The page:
As you can see, there is some evidence for health benefits with tea, at least some teas. There are a lot of articles you can read about the subject, some of which state simply the benefits of tea without citing where that information comes from. In my research I had to look carefully for those articles which provided a balanced perspective and linked to original empirical data (which itself can have bias depending on the testing criteria).
What I will encourage you to consider is your own experience: what does tea do for you in your day/life? Might you be getting benefits from the caffeine in tea or may you be having too much caffeine? What do you enjoy about making and drinking tea for yourself? “Health” means a lot more than the sum of my physiology and there may be many ways tea is improving your quality of life.
- Baladia, E., Basulto, J., Manera, M., Martinez, R., & Calbet, D. (2013). Effect of green tea or green tea extract consumption on body weight and body composition; systematic review and meta-analysis. Nutricion hospitalaria, 29(3), 479-490.
- Carlsen, M. H., Halvorsen, B. L., Holte, K., Bøhn, S. K., Dragland, S., Sampson, L., & Barikmo, I. (2010). The total antioxidant content of more than 3100 foods, beverages, spices, herbs and supplements used worldwide.Nutrition journal,9(1), 1.
- Elmets CA, Singh D, Tubesing K, et al. (2001) Cutaneous photoprotection from ultraviolet injury by green tea polyphenols.Journal of the American Academy of Dermatology44(3):425–432. [PubMed Abstract]
- Fujita, H., & Yamagami, T. (2008). Antihypercholesterolemic effect of Chinese black tea extract in human subjects with borderline hypercholesterolemia. Nutrition research, 28(7), 450-456.
- Harvard School of Public Health.Antioxidants: Beyond the Hype.https://www.hsph.harvard.edu/nutritionsource/antioxidants/
- Helm, Laura, Macdonald Ian A. (2015) Impact of beverage intake on metabolic and cardiovascular health. Nutrition Reviews. Vol. 73 (52). P. 120-129 (https://nutritionreviews.oxfordjournals.org/content/nutritionreviews/73/suppl_2/120.full.pdf)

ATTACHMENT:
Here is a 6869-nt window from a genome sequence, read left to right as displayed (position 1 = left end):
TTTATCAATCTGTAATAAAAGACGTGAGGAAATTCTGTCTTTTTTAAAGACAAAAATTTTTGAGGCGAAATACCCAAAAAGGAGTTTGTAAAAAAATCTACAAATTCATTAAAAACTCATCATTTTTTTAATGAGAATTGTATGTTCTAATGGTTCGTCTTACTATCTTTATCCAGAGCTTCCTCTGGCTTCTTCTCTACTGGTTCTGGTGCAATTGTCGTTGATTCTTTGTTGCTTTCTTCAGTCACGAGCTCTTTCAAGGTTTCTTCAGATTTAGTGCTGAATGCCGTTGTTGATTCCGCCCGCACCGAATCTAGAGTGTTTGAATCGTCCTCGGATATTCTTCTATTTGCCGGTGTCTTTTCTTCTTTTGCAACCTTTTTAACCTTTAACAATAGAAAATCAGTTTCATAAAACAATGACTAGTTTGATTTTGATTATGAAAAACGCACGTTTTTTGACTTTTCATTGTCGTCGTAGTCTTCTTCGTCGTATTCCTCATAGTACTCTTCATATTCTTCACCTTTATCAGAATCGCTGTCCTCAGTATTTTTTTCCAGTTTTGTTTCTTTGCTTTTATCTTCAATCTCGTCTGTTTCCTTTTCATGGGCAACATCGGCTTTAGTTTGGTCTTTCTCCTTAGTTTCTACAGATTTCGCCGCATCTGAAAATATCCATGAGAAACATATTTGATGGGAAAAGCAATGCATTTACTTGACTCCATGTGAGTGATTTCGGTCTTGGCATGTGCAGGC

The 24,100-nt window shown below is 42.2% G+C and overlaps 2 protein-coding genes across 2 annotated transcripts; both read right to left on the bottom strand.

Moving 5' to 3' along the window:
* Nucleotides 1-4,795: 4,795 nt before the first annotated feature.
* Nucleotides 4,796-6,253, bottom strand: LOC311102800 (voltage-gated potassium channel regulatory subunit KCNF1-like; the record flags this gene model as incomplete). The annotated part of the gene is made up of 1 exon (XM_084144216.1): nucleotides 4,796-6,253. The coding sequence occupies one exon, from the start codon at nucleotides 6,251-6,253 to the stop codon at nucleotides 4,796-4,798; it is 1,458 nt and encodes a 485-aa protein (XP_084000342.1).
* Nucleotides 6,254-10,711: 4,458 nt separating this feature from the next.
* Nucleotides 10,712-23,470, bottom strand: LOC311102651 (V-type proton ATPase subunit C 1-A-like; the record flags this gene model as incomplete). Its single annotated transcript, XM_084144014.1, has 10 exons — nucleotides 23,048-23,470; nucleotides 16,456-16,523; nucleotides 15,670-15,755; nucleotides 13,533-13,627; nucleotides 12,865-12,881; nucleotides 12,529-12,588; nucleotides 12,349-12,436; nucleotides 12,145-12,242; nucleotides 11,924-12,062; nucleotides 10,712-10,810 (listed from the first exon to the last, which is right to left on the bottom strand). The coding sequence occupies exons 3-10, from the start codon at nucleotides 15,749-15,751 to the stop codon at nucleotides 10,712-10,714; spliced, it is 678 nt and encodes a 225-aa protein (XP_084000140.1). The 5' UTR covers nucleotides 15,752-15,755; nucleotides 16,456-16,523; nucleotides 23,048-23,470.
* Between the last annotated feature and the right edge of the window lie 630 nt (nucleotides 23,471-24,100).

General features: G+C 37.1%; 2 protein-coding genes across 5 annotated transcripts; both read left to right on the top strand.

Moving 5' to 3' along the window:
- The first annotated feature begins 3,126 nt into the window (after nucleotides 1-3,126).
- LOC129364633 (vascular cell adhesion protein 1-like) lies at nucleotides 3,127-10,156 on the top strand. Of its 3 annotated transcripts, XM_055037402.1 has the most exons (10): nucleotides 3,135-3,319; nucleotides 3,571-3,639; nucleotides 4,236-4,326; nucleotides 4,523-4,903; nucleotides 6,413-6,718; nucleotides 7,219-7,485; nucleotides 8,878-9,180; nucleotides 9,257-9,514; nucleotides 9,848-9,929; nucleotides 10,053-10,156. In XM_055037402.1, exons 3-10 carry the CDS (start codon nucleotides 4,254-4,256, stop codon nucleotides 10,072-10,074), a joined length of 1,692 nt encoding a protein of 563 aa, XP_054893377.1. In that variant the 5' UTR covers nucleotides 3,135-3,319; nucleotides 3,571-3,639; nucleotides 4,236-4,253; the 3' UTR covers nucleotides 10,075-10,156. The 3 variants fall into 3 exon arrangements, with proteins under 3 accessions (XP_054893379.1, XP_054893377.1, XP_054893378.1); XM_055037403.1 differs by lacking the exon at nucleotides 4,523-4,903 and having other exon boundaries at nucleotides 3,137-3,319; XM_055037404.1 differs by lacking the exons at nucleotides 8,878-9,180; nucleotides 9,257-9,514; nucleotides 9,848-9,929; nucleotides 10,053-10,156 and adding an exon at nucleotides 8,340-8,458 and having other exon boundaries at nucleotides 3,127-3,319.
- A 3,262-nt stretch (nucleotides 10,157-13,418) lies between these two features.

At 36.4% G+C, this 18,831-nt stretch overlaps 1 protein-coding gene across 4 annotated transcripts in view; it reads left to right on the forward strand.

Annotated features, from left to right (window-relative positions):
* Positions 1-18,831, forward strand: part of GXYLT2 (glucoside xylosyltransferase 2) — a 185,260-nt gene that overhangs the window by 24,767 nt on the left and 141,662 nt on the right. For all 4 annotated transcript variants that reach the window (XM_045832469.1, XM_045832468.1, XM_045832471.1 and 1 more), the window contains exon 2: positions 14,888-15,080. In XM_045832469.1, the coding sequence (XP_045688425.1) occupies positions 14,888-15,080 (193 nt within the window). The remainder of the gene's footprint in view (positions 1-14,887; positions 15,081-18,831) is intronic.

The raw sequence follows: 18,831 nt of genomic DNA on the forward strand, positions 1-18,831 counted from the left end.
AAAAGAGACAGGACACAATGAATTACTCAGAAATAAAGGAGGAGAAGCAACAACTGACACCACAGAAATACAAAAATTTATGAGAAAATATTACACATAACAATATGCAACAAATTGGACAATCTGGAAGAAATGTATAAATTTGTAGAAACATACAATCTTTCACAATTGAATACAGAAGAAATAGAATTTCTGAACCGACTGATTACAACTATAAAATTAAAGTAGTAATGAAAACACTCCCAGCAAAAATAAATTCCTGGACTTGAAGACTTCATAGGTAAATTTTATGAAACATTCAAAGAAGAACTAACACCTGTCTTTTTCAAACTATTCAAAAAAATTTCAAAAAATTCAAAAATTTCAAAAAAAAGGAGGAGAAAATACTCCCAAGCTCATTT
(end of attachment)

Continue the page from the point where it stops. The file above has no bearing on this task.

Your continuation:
- Jurgens T.M., Whelan, A.M., Killian L., Ducette, S., Kirk S., & Foy E. (2012) Green tea for weight loss and weight maintenance in overweight or obese adults. Cochrane Database Systemic Review Dec 12; 12. DOI: 10.1002/14651858.CD008650.pub2
- Kristel Diepvens, Klaas R. Westerterp, Margriet S. Westerterp-Plantenga. (2007) Obesity and thermogenesis related to the consumption of caffeine, ephedrine, capsaicin, and green tea American Journal of Physiology – Regulatory, Integrative and Comparative Physiology Jan 2007, 292 (1) R77-R85; DOI:10.1152/ajpregu.00832.2005
- Lambert JD, Yang CS. (2003) Mechanisms of cancer prevention by tea constituents.Journal of Nutrition2003; 133(10):3262S–3267S [PubMed Abstract]
- National Cancer Institute. (2010) Tea and Cancer Prevention.https://www.cancer.gov/about-cancer/causes-prevention/risk/diet/tea-fact-sheet
- Park, Jae-Hyung et al. (2013) Green tea extract with polyethylene glycol-3350 reduces body weight and improves glucose tolerance in db/db and high-fat diet mice. Naunyn-Schmiedeberg’s Archives of Pharmacology DOI: 10.1007/s00210-013-0869-9
- Peters U, Poole C, Arab L (2001) Does tea affect cardiovascular disease? A meta-analysis. Am J Epidemiol.2001;154:495–503. (https://aje.oxfordjournals.org/content/154/6/495.full.pdf)
- Seeram NP, Henning SM, Niu Y, et al. (2006) Catechin and caffeine content of green tea dietary supplements and correlation with antioxidant capacity. Journal of Agricultural and Food Chemistry54(5):1599–1603.[PubMed Abstract]
- Steele VE, Kelloff GJ, Balentine D, et al. (2000) Comparative chemopreventive mechanisms of green tea, black tea and selected polyphenol extracts measured by in vitro bioassays.Carcinogenesis2000; 21(1):63–67. [PubMed Abstract]
- Zaveri NT. (2006) Green tea and its polyphenolic catechins: Medicinal uses in cancer and noncancer applications.Life Sciences78(18):2073–2080. [PubMed Abstract]